Solar house placement hits zoning roadbump

MIDDLEBURY — As construction on the Middlebury College Solar Decathlon house continues, its ultimate resting place has come under scrutiny by the town’s Development Review Board and residents of the Chipman Park neighborhood.
The house is entering its final stages of construction in a parking lot below the college, and this fall it — and its student builders — will head down to Washington, D.C., to pit their energy-efficient house against those of 19 other academic teams from around the world in a competition sponsored by the U.S. Department of Energy.
Following the competition, the students plan to permanently reassemble the building on campus. In early June, the college filed its application to place the house on Porter Field Road, behind the college’s admission building and at the far end of a parking lot from its arts building.
But at a public hearing of the Middlebury Development Review Board this Monday, residents of the Chipman Park neighborhood — which abuts the proposed plot for the house — turned out to register their dissent regarding the proposed location of the building.
While all residents at the meeting voiced support for the ideals of the project, those who spoke argued that the placement of the house will encroach on a buffer zone between campus and the college, established by the Middlebury Planning Commission in 2002 as a compromise between residents and the college.
The written agreement allowed the college to expand a parking lot next to its arts building by close to 400 spaces and to move Porter Field Road closer to the backyards of Chipman Park residents.
In return, the college agreed to maintain and landscape a berm, or hill, to block residents from lights and noise from the parking lot. The 2002 document establishes the berm as a “permanent landscaped buffer” between the residential neighborhood and the campus.
Chipman Park resident Barbara Tomb said at the meeting that she remembered the original compromise very clearly.
“I said to John (Barstow, head of the planning commission at the time), ‘I don’t want to be back here in 10 years going through this again.’ That’s why the word ‘permanent’ was put in there,” she said.
Barstow, who attended the meeting, said he feels that the proposal directly conflicts with that document.
“It is, I feel, an abrogation of trust and intent of the berm,” said Barstow.
On Tuesday, Barstow said he never imagined this sort of proposal when he worked on the 2002 agreement.
“If we’d imagined there would be a proposal to build something on it, we probably would have been more explicit,” said Barstow.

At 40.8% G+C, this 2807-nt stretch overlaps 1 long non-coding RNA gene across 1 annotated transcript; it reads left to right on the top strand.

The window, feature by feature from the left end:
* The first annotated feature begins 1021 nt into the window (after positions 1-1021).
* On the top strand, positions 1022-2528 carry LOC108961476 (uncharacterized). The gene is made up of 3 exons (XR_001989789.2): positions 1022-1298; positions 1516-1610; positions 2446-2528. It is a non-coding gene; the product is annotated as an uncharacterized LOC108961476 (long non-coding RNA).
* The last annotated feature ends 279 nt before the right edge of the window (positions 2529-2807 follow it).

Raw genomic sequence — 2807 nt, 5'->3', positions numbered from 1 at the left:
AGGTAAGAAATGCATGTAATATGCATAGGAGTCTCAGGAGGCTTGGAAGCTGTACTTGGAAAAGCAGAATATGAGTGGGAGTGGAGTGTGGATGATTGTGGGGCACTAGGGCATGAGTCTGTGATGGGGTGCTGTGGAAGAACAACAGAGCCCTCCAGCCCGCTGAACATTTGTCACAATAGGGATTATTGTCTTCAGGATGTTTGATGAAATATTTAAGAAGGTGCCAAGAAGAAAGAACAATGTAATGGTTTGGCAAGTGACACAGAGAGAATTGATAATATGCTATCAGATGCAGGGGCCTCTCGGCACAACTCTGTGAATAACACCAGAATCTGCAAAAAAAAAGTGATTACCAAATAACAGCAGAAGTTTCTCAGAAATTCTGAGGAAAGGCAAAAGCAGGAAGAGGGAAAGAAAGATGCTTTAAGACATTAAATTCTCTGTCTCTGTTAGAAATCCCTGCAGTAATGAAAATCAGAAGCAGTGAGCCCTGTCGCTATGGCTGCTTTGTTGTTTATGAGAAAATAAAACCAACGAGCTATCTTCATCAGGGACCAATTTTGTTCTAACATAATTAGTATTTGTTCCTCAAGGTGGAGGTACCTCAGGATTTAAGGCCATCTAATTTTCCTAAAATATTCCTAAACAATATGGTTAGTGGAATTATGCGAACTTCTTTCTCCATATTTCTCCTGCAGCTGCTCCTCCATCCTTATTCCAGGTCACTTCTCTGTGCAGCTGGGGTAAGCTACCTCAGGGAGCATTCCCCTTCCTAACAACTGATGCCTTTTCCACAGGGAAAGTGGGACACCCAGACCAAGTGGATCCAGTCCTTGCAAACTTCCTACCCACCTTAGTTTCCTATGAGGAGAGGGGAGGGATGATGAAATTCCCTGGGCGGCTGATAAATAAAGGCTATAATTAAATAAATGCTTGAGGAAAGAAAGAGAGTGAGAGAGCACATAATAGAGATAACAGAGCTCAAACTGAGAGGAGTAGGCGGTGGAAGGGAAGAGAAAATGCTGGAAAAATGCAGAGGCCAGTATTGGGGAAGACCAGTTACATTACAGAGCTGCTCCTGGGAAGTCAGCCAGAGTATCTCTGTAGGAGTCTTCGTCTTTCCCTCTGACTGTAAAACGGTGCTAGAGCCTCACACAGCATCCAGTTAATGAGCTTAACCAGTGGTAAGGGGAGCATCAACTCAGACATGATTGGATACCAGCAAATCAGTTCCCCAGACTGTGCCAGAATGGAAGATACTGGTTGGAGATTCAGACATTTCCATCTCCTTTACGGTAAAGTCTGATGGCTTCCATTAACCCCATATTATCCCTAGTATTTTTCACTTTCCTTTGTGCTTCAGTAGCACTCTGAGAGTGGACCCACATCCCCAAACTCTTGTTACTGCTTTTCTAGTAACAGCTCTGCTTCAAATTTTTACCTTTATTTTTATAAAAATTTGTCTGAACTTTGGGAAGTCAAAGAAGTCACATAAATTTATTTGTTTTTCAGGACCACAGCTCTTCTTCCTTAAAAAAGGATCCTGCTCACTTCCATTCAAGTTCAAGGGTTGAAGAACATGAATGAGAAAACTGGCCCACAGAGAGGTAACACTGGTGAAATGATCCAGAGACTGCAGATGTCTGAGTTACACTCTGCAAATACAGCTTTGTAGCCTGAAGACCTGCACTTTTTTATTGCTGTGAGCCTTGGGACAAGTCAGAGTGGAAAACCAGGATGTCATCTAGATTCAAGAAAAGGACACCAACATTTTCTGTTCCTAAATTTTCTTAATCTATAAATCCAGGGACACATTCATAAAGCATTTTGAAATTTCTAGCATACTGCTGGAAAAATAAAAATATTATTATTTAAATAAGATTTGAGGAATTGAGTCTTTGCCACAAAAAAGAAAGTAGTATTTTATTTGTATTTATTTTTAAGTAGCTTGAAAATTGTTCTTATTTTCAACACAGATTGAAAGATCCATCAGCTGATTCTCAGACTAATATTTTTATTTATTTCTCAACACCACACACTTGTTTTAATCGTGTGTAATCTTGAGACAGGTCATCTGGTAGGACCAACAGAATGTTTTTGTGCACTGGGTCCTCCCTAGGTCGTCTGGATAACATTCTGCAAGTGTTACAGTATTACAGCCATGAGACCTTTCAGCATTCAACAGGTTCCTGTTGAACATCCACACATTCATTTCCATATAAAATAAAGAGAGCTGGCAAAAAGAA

Middlebury College Vice President of Administration Tim Spears maintained that the proposed Solar Decathlon house site is respectful of the buffer zone, stating that the house would be placed more than 100 feet from the property line, a spot that is technically north of the berm.
“We’re committed to honoring the spirit of that agreement,” said Spears. “As I read the 2002 agreement, I see a document that … concerns, principally, cars and parking.”
Spears said the location was chosen for its proximity to campus utilities, its walkability to town, its visibility to the public and to students, and its exposure to the sun.
He said that in his reading, a three- or four-student, 1,000-square-foot residential structure was not addressed by the 2002 agreement. He added that residents of the house would be vetted to ensure their commitment to the ideas around which the house is being built, and that it would also be used as a teaching structure, integrated with the curriculum of the environmental studies and architecture departments. He stressed that student residents would not be hosting parties.
But Patty Hallam, the closest neighbor to the proposed site, said that when people walk by the berm, she can hear every word that they are saying from her backyard — a privacy issue that would only be accentuated by the placement of a residence on that plot.
“I just think we’re each going to know what the other’s doing all the time. I’ll know when they sneeze, and they me,” she said on Tuesday. “For me, it’s about their privacy and mine. I want these students to have a little fun. I don’t want them to be whispering all the time.”
Hallam and other residents at the meeting were careful to emphasize their support for the project itself — just not its proposed placement.
“I hope the students understand that it’s nothing personal,” said Hallam.
“The students were wonderful in that the project is idealistic — it’s where we all want to be moving,” said Tomb on Tuesday. “It’s just really important for the college and the residents of the town to be good neighbors. To be part of a community, you have to meet the neighbors’ needs as well.”
Following what town planner Fred Dunnington said was an unexpectedly high turnout to the meeting, the board voted to recess the hearing. It can choose to ask involved parties for more information or decide the matter privately, and Dunnington said there will be a decision within 45 days of when the hearing is adjourned.
He emphasized, however, that the decision will be based not on town resident input but on town policy and on the college’s 2008 master plan, which, he added, designates the buffer zone on Porter Field Road as a protected “green reserve” area.
College officials declined to comment on the issue following the hearing, citing the ongoing discussion over the house’s placement.
Reporter Andrea Suozzo is at [email protected].

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